Oh yes - hundreds of wet wipes.

Slubberdegullion Thu 20-Feb-14 09:20:20

Thirds wet wipes.

Get some antibacterial ones too.

rumbelina Thu 20-Feb-14 12:03:40

I got a sheet of tarpaulin from wilkos for about £4 - definitely second this for spreading outside the tent/in the porch <posh>

vvviola Fri 21-Feb-14 07:03:44

Oh this is great - lots of things that hadn't occurred to me.

Shall dig out the bug spray (we have plenty of plug in ones at home as the bugs adore me, so should come up with something for on the move)

Shall also look into wellies (just in case), head lamps and tarpaulins.

DH has just informed me that any time there is an earthquake (not a rare occurrence), this place gets a precautionary tsunami warning. shock I suspect he may be exaggerating slightly, but I'm adding "escape plan" to my preparation list!

hels71 Fri 21-Feb-14 15:16:11

wine..or at least decent coffee.........
A bucket/box to put muddy wellies/shoes in rather than having them all over the tent...
Agree re plastic bags....useful for bin bags/muddy/wet clothes.
wet wipes and more wet wipes.
Matches in a jar so they don't get damp.
DH insists on knee pads to wear while putting in tent pegs, to protect his trousers against mud...

vvviola Wed 26-Feb-14 22:57:47

Right. We're nearly all set.

Recent additions to our supplies:
Bug spray
Extra sun shades
Picnic mats/tarpaulins
Wet wipes
Camping stove
Air beds

Food shopping this afternoon. Will be letting kids pack a small bag of "stuff" for car journey/playing with.

Am sure I'll forget something crucial.

ImMarmite Wed 26-Feb-14 23:30:27

Pen/paper to make a note of things you forgot/wish you'd taken so you know for next time

ben5 Wed 26-Feb-14 23:57:46

Wet wipes, pegs, wine , hammer , extra pegs, another lover of duvets over sleeping bags, leave the mil at home !!smile

TheVictorian Thu 27-Feb-14 00:15:06

Camera to document your adventure and also for various photos of wildlife ect, Maps and a basic survival kit each encase you get lost in the woods (depending on where you are camping). Also if its your first time in the area: a profile of the local area, wildlife, terrain ect.

vvviola Thu 27-Feb-14 01:17:10

TheVictorian it's unfortunately not a wild camping type experience. More a row of cabins with a bit of grass around them, next to a holiday resort. We're keeping close to civilisation for our first go!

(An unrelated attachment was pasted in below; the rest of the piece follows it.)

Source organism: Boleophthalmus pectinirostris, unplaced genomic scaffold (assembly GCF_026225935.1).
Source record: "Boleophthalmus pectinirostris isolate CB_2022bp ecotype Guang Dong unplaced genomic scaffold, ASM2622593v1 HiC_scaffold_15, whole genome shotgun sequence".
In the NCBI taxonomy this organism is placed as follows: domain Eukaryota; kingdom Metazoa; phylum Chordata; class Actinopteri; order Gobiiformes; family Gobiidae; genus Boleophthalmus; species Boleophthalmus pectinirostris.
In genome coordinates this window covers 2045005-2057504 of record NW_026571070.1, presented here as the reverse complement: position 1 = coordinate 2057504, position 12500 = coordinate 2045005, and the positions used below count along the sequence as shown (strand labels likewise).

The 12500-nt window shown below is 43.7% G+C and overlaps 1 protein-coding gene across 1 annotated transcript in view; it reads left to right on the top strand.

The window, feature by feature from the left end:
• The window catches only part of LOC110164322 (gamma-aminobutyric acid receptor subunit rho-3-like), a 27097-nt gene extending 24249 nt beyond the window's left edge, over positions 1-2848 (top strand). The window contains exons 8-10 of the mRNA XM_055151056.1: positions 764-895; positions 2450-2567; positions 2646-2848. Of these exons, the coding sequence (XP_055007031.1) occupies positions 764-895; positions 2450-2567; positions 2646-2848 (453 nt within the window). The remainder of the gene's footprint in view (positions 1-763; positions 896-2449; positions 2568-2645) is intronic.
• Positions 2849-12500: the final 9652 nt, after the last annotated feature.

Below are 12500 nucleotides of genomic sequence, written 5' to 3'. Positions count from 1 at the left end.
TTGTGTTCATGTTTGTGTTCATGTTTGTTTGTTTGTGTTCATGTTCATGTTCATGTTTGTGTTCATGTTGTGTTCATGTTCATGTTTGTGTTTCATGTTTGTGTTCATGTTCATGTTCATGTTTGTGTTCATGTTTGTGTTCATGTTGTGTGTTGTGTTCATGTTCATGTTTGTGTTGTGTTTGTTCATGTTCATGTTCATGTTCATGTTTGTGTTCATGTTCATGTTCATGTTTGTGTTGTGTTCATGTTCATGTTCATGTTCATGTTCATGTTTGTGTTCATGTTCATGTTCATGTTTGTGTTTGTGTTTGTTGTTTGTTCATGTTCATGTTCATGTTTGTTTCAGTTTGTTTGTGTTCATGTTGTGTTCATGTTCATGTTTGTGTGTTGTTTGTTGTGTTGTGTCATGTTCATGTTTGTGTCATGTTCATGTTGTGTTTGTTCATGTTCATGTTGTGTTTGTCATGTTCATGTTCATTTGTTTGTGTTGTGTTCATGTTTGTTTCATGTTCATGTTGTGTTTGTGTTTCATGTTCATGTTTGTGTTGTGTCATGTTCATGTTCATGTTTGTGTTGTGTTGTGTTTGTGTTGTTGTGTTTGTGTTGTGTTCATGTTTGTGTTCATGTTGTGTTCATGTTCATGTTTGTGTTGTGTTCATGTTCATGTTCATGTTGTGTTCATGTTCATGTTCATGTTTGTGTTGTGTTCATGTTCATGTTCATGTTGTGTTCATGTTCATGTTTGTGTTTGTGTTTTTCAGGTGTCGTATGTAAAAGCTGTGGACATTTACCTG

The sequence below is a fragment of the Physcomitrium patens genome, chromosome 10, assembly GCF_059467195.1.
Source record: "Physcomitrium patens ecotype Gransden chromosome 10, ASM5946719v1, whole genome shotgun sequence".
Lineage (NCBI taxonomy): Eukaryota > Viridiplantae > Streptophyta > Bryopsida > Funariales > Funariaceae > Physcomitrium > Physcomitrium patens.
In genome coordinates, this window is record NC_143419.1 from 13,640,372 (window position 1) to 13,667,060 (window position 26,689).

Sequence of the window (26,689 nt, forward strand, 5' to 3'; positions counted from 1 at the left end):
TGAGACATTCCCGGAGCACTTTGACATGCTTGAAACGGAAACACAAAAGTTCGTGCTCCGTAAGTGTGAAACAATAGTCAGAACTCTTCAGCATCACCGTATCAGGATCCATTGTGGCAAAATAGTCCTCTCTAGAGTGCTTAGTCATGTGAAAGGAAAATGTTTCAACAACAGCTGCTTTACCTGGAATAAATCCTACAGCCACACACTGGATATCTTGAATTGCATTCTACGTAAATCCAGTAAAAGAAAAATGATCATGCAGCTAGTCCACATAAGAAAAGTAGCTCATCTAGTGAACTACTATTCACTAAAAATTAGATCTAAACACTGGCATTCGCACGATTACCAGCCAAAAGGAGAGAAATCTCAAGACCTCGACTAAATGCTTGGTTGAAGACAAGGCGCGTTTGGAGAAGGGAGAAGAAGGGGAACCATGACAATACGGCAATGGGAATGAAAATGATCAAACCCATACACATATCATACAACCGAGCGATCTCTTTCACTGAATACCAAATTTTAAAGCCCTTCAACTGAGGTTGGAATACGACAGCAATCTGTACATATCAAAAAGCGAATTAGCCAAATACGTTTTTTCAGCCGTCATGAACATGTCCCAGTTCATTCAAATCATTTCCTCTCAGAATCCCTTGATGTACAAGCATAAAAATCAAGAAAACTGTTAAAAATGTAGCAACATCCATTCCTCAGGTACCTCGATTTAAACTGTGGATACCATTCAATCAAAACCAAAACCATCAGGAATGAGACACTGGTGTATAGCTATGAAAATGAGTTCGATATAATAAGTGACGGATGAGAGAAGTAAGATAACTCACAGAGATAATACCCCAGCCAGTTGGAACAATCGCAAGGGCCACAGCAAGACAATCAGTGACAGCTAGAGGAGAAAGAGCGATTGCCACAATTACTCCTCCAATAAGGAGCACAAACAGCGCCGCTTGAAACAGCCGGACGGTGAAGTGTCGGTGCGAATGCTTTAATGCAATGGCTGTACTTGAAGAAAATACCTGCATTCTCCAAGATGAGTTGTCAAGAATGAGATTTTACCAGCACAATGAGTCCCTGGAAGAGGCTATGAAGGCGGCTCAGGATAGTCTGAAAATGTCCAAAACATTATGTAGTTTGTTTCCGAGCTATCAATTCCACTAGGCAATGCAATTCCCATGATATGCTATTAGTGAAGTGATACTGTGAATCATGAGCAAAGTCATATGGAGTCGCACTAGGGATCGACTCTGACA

As I'm gathering everything up, another question occurs to me - how on earth do people fit everything in the car?! I'm guessing roof boxes etc? We're already having to leave DD2's buggy behind, which I think we may regret, and I don't know how it will all fit (and we have an estate car, so plenty of boot space!)

TheVictorian Thu 27-Feb-14 01:51:34

vvviola could you use a trailer for transporting? when ive seen friends going camping they have had mainly land rover defenders with the cages/racks for carrying equipment ect.

vvviola Thu 27-Feb-14 11:08:28

Unfortunately no tow bar, so no trailer.

DH is working his packing magic on the car though, so hopefully we'll be ok. I'd imagine if this turns into a regular occurrence we'll have to look into a trailer or roof box or something.

SlimJimBra Thu 27-Feb-14 18:48:55

I used a hair bobble to shorten ds's sleeping bag last time we were camping

vvviola Sun 02-Mar-14 06:45:29

I just wanted to report back in and thank everyone for their tips. It was a huge success despite some oddness from MIL

We learnt lots. Like how many times one toddler can trip over the entrance to the tent (lots), that sometimes fish and chips is the best call for dinner, that it has been 20 years since I slept in a sleeping bag for a very good reason (I'm tempted to join the side of the duvet-bringers), that you can never have enough bug spray, and that the only thing worse that changing a toddler's explosive runny nappy is attempting to change a toddler's explosive runny nappy in a tent in the dark when you can't find any of the multitude of plastic bags you brought.

We will hopefully be repeating the experience soon (minus the nappy incident and once we finally get all the sand washed out of our hair)

Thanks again everyone!